The good and bad of boating
WE’VE JUST RETURNED from our latest canal adventure, the eighth accomplished in as many years. This time it was two weeks exploring the delights of the Four Counties Ring out and back from Anderton Marina.
In those eight years we (that’s me, my wife and friend) have engaged with the Oxford, Grand Union, Warwickshire Ring, Cheshire Ring, Stourport Ring, the Llangollen including a wonderful trip down the Montgomery, down the Stratford to Wootton Wawen; out and back from Anderton to Chester; and one misguided year on the Caledonian.
This year the weather was blighted by persistent wind which frequently tried to exercise authority over our 66-footer. Nevertheless we were not denied the charm of the countryside with so many villages and towns to explore and relieve of local delicacies and, of course, not forgetting the friendliness of towpath and lock-side encounters.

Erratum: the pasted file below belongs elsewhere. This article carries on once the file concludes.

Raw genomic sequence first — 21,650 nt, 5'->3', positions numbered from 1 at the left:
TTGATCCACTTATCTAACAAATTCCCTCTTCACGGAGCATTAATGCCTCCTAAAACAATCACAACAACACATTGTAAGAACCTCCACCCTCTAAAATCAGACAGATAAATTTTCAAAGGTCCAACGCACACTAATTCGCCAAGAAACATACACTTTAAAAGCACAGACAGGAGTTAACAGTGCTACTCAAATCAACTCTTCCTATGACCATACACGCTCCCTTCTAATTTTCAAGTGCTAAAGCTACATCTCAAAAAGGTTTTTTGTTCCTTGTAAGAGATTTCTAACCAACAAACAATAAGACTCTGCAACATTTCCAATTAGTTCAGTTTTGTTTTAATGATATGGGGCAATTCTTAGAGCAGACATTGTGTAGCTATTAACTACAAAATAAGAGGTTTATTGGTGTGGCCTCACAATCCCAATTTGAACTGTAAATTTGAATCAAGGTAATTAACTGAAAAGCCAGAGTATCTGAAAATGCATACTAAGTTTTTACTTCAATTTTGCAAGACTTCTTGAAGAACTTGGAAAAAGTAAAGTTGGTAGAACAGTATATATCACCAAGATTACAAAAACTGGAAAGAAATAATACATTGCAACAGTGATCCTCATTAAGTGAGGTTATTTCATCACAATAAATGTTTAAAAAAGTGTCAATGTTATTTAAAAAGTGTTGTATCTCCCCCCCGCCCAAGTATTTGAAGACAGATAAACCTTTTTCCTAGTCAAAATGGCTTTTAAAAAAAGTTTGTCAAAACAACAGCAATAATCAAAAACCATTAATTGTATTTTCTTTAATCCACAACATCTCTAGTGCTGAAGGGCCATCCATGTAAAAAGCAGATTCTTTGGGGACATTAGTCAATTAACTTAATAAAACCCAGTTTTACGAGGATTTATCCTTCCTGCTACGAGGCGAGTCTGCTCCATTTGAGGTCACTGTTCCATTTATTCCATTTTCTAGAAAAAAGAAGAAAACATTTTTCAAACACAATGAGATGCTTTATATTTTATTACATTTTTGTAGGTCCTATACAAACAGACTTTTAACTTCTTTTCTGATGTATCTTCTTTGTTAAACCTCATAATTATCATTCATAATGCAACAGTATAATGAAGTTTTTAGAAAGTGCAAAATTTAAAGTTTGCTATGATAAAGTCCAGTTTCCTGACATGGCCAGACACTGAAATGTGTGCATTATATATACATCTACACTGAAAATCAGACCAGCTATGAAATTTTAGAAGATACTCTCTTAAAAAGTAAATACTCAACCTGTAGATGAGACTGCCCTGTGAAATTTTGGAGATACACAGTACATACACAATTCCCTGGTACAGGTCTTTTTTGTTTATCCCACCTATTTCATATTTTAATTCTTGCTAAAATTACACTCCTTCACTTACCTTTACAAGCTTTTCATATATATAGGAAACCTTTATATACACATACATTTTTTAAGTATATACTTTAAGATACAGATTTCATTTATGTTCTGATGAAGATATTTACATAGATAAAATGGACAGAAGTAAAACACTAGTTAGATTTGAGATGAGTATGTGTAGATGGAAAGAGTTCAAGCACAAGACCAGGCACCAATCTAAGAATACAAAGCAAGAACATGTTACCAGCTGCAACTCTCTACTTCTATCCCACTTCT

Over the past eight years we have noticed obvious changes. Clearly there is an increase in traffic; there are more boaters moored and more on the move. Also, under the stewardship of the Canal & River Trust, the infrastructure of the canals seems to be moving forward with both optimism and purpose.
However, we do have three gripes. We don’t own a boat – we are hirers, that oft despised order of boaters by the fraternity of boat owners, particularly the liveaboards.
Yes, we acknowledge that we did witness some hairy navigating by holiday hirers but, once again, we met some indifferent and arrogant actions by boat owners.
Top of our gripes are those who don’t slow down sufficiently when passing moored craft or when negotiating hazards. The second, those who moor inconsiderately, particularly next to bridges on tight corners, but worse, mooring next to locks. Finally, mooring at water points, completely impeding access (see photo).
Canal life reflects all aspects of society, the good and the bad.